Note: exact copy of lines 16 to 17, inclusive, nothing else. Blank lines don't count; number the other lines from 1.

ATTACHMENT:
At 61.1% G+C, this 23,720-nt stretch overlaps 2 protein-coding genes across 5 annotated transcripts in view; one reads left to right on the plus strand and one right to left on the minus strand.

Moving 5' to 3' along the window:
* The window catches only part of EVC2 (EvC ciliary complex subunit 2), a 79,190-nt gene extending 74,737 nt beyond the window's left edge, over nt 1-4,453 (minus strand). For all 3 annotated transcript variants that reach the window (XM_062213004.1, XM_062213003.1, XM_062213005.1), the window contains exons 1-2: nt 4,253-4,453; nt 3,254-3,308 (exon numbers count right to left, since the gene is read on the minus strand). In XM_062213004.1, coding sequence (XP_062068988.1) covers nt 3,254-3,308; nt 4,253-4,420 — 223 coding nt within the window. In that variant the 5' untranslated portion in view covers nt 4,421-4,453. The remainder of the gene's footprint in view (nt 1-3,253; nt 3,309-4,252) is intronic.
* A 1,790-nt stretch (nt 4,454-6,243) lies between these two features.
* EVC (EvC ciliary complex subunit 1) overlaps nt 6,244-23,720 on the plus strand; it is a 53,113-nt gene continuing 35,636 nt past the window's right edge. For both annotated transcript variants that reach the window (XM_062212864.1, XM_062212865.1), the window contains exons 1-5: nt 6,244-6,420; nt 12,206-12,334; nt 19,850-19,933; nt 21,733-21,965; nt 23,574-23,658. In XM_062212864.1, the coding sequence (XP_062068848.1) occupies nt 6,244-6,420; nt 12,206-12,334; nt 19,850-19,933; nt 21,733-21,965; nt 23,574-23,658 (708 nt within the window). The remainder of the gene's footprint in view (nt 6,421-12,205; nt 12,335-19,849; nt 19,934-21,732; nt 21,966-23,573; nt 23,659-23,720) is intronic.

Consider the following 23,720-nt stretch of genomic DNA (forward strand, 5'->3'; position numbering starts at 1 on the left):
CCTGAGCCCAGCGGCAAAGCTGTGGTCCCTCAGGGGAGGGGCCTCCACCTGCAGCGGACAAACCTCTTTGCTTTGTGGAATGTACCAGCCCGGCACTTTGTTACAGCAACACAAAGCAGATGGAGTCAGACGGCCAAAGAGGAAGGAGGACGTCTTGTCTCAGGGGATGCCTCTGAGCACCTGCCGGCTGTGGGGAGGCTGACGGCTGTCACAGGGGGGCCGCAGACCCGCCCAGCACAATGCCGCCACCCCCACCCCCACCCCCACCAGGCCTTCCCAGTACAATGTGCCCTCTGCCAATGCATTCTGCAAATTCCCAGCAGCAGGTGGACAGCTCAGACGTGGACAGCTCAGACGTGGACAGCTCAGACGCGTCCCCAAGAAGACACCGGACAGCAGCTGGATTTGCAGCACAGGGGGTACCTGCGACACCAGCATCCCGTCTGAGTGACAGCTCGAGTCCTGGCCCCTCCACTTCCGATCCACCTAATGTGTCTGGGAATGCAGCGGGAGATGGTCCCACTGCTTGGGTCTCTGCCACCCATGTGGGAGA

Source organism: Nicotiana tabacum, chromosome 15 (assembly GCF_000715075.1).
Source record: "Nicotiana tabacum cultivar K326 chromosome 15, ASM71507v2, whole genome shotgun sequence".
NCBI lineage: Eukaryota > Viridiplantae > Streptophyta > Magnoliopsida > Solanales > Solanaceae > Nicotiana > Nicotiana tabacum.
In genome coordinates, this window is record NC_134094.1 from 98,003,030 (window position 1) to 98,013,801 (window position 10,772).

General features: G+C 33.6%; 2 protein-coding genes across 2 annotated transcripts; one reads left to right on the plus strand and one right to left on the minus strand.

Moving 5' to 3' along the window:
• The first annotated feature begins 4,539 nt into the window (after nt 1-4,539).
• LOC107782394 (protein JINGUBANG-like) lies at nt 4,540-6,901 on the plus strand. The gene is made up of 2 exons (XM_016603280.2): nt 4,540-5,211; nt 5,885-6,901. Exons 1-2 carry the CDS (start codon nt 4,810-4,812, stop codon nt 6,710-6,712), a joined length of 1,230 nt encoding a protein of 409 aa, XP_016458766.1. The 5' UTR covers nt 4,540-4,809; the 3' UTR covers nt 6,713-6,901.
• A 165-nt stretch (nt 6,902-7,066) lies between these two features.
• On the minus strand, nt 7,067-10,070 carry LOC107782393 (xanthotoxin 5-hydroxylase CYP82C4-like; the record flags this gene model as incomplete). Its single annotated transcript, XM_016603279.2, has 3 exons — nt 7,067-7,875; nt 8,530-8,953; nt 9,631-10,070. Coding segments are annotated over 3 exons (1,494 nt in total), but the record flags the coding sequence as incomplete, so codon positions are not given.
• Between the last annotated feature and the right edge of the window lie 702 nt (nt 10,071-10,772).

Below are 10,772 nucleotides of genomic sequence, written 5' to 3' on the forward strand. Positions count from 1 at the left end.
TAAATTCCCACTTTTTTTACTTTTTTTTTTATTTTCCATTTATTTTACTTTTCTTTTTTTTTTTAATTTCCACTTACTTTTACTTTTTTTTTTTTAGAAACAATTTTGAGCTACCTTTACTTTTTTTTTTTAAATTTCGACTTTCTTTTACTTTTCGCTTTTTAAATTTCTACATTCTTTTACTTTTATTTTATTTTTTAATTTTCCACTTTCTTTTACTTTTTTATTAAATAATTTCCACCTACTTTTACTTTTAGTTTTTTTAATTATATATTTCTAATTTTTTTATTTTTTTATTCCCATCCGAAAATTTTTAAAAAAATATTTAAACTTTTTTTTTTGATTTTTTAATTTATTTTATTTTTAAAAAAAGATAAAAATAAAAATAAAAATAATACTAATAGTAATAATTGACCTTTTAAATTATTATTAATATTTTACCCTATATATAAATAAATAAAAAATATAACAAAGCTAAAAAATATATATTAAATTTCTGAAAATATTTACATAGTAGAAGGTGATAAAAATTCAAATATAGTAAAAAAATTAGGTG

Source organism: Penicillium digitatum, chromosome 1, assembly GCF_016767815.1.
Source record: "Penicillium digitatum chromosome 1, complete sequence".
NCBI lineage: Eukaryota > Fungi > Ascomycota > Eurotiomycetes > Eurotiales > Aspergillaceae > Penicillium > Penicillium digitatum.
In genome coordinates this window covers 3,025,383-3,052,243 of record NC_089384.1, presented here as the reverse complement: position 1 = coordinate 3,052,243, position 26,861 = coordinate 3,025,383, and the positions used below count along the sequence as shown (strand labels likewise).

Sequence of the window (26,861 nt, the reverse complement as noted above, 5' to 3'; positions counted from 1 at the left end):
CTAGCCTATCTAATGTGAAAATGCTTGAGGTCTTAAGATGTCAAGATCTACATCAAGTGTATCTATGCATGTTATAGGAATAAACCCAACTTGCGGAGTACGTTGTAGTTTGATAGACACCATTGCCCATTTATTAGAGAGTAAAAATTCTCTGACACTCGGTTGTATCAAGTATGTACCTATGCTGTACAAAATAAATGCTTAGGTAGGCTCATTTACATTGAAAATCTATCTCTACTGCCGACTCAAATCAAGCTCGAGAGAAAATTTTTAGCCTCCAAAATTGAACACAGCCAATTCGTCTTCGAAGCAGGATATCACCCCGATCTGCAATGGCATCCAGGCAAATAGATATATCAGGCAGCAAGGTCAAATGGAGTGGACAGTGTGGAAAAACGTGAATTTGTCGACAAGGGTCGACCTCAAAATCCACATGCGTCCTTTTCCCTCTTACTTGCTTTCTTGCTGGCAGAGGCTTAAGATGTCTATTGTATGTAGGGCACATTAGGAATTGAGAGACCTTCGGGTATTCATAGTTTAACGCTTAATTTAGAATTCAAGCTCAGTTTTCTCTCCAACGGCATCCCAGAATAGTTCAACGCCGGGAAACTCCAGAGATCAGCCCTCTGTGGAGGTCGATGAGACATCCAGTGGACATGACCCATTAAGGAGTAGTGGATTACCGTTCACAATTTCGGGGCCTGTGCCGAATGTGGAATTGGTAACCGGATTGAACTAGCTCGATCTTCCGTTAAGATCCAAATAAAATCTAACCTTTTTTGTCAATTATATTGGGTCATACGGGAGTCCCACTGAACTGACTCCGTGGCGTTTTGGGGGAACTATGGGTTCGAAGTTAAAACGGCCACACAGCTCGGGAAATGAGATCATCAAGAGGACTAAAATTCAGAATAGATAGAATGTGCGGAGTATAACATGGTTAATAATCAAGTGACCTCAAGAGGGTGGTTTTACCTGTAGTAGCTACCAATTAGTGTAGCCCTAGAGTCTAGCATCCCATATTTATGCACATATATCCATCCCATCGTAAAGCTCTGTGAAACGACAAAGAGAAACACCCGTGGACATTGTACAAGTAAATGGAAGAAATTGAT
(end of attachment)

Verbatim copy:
• A 165-nt stretch (nt 6,902-7,066) lies between these two features.
• On the minus strand, nt 7,067-10,070 carry LOC107782393 (xanthotoxin 5-hydroxylase CYP82C4-like; the record flags this gene model as incomplete). Its single annotated transcript, XM_016603279.2, has 3 exons — nt 7,067-7,875; nt 8,530-8,953; nt 9,631-10,070. Coding segments are annotated over 3 exons (1,494 nt in total), but the record flags the coding sequence as incomplete, so codon positions are not given.